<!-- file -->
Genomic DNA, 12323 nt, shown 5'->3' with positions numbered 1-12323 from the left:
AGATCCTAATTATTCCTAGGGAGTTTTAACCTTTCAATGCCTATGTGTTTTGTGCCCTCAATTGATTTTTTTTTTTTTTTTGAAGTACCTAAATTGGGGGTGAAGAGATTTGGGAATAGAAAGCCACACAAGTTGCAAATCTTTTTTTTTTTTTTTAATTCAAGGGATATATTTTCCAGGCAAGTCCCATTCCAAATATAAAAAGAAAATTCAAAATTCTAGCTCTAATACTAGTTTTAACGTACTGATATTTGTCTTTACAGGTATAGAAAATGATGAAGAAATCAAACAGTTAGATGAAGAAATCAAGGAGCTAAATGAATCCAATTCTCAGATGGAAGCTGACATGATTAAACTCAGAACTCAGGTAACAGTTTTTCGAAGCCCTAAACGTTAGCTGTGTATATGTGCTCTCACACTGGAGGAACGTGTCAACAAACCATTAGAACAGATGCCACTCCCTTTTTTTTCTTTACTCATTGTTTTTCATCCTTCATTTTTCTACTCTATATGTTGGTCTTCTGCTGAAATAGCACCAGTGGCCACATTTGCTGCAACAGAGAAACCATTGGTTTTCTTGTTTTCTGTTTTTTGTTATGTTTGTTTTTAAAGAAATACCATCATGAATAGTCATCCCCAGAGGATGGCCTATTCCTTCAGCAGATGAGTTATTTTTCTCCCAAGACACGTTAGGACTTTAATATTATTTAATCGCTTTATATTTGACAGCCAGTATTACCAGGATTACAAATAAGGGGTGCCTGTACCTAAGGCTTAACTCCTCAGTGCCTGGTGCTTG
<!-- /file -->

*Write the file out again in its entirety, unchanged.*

Genomic DNA, 12323 nt, shown 5'->3' with positions numbered 1-12323 from the left:
AGATCCTAATTATTCCTAGGGAGTTTTAACCTTTCAATGCCTATGTGTTTTGTGCCCTCAATTGATTTTTTTTTTTTTTTTGAAGTACCTAAATTGGGGGTGAAGAGATTTGGGAATAGAAAGCCACACAAGTTGCAAATCTTTTTTTTTTTTTTTAATTCAAGGGATATATTTTCCAGGCAAGTCCCATTCCAAATATAAAAAGAAAATTCAAAATTCTAGCTCTAATACTAGTTTTAACGTACTGATATTTGTCTTTACAGGTATAGAAAATGATGAAGAAATCAAACAGTTAGATGAAGAAATCAAGGAGCTAAATGAATCCAATTCTCAGATGGAAGCTGACATGATTAAACTCAGAACTCAGGTAACAGTTTTTCGAAGCCCTAAACGTTAGCTGTGTATATGTGCTCTCACACTGGAGGAACGTGTCAACAAACCATTAGAACAGATGCCACTCCCTTTTTTTTCTTTACTCATTGTTTTTCATCCTTCATTTTTCTACTCTATATGTTGGTCTTCTGCTGAAATAGCACCAGTGGCCACATTTGCTGCAACAGAGAAACCATTGGTTTTCTTGTTTTCTGTTTTTTGTTATGTTTGTTTTTAAAGAAATACCATCATGAATAGTCATCCCCAGAGGATGGCCTATTCCTTCAGCAGATGAGTTATTTTTCTCCCAAGACACGTTAGGACTTTAATATTATTTAATCGCTTTATATTTGACAGCCAGTATTACCAGGATTACAAATAAGGGGTGCCTGTACCTAAGGCTTAACTCCTCAGTGCCTGGTGCTTG